Quiet achiever impresses

Felicity Taylor's career trajectory with Rabobank - including a big stint on the Darling Downs - has been meteoric.

Felicity Taylor’s is a quiet confidence, but one backed by a knowledge, insight and quick wit that belie her youth.

And, be it in casual conversation or negotiating the most sensitive of business dealings, her engaging appeal is broad.

So, it comes as little surprise that her career trajectory with Rabobank – including a big stint on the Darling Downs – has been meteoric, with the impressive young professional recently announced as an area manager.

At the age of 26 she was the youngest in Rabobank Australia’s history to hold this senior title.

Suggesting her career path evolved organically, Felicity, now 27, reflects she has always taken on roles she genuinely enjoyed and grabbed opportunity as it presented.

In her five short years since embarking on a Rabobank internship while completing a Bachelor of Agricultural Economics, Felicity has worked in the RaboResearch and Country Banking team, spent two months in mergers and acquisitions at Rabobank’s global head office in Utrecht, the Netherlands and experienced working across a number of branches, including in Toowoomba.

She’s enjoyed a global training ground in an organisation she had long admired.

“I was familiar with the company – my parents are clients – and I found Rabobank’s strong rural and regional focus appealing,” Felicity said.

“The fact the bank is ingrained in the community while maintaining a much larger network with links to global knowledge and expertise seemed really unique and I like this big picture thinking while keeping the focus local.”

Her time in Utrecht, while she admits was challenging – “I have a new found appreciation for anyone working in investment banking, those guys never stop” – was equally enriching, providing her with context around Rabobank’s rich European culture.

“There is a Rabobank branch on every corner, it’s an organisation so embedded in the economic and social wellbeing of the Netherlands and, given we’re a lot quieter in our street presence here in Australia, it made me really proud.”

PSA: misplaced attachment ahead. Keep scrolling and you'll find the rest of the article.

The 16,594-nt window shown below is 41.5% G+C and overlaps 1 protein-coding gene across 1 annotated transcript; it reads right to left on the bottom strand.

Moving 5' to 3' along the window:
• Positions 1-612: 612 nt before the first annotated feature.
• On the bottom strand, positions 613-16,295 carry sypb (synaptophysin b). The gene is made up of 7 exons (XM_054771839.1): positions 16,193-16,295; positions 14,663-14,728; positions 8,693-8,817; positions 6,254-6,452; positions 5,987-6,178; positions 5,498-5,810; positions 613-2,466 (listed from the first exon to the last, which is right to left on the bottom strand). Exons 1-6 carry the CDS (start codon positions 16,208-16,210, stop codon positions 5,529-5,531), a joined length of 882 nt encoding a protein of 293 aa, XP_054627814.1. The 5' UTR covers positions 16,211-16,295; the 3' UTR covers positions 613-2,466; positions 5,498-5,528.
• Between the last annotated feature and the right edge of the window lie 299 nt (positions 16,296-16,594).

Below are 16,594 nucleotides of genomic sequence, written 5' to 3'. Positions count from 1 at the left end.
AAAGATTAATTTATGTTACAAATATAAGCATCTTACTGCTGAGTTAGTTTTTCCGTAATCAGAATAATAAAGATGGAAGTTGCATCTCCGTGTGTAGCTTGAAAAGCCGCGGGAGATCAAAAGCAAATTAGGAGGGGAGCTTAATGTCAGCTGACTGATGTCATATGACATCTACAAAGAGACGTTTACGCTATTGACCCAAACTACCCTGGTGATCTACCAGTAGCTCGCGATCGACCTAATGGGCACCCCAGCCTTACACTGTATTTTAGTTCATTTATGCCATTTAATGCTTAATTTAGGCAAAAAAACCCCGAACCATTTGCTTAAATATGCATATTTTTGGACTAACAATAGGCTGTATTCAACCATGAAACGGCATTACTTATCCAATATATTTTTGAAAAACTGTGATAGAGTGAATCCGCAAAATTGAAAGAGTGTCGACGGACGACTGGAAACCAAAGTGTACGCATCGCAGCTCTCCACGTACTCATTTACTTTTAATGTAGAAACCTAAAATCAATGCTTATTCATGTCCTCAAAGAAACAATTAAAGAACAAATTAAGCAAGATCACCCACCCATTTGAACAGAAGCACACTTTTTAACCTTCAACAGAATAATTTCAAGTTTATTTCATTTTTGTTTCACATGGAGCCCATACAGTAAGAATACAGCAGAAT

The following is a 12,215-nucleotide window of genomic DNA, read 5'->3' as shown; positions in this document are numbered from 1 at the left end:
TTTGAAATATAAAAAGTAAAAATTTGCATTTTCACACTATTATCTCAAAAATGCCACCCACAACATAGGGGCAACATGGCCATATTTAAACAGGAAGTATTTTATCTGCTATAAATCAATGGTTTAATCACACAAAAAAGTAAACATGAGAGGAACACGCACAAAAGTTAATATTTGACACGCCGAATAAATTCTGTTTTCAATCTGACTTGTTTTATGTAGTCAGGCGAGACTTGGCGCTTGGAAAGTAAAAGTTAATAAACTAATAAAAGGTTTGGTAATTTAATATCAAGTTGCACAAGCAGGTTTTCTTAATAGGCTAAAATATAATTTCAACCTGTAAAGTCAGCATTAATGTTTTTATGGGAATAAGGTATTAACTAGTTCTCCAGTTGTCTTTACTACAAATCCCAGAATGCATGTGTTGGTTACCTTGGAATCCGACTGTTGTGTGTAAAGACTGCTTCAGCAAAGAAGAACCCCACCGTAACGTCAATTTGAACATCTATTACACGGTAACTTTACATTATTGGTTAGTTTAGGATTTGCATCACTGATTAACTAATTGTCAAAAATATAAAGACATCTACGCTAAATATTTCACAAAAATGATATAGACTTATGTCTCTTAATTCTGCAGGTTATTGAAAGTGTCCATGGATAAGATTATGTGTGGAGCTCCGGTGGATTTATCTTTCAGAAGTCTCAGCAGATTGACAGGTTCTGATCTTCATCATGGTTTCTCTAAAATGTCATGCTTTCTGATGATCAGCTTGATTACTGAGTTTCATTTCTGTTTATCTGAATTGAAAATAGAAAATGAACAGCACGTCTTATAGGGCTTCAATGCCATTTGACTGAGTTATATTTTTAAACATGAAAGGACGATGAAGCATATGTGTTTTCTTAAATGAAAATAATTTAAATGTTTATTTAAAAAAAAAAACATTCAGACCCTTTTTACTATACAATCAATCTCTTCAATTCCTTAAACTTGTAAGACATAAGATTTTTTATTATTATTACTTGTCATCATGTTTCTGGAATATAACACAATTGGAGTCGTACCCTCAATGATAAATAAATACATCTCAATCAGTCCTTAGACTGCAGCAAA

Growing up on a broadacre cropping property 35 kilometres north of Moree, Felicity feels privileged to

have been raised in a farming culture and enjoyed working with her parents and grandfather.

“I always wanted to do something ag-related and tried to look at different ways to apply my ag background, even looking into the agricultural political advisory space. But, in the end, I just couldn’t go past Rabobank.”

Throughout her career, youth nor gender has ever been an issue, and now – as she takes on the hot seat as area manager – she thanks the many female professionals paving the way before her.

“I’m excited to be something different in this role, something you don’t always see, but I’ve never felt disadvantaged, the groundwork was done for me by so many inspiring, capable women who have led the agricultural space over many years.

“I feel like the door has always been open.”

When probed on female role models, her response is unlikely – but one reflective of Felicity’s ease in constructing a highly considered, yet practical opinion, all while looking beyond the box.

“I often look to one of my colleagues, Rabobank’s own Clare Merrifield, who is a constant source of inspiration.

“She’s had an incredibly impressive career – from grain trading to banking – and has never let these traditionally male-dominated roles get in the way of her femininity.

“To see her dealing with clients and be able to maintain the emotional intelligence and compassion that women tend to have was enlightening.”

On a broader scale, she has great respect for National Farmers Federation’s Fiona Simson, who has been a stalwart of industry representation for many years.

“It’s such an exciting time for not just women, but all young people in our rural communities, the opportunities are unlimited.”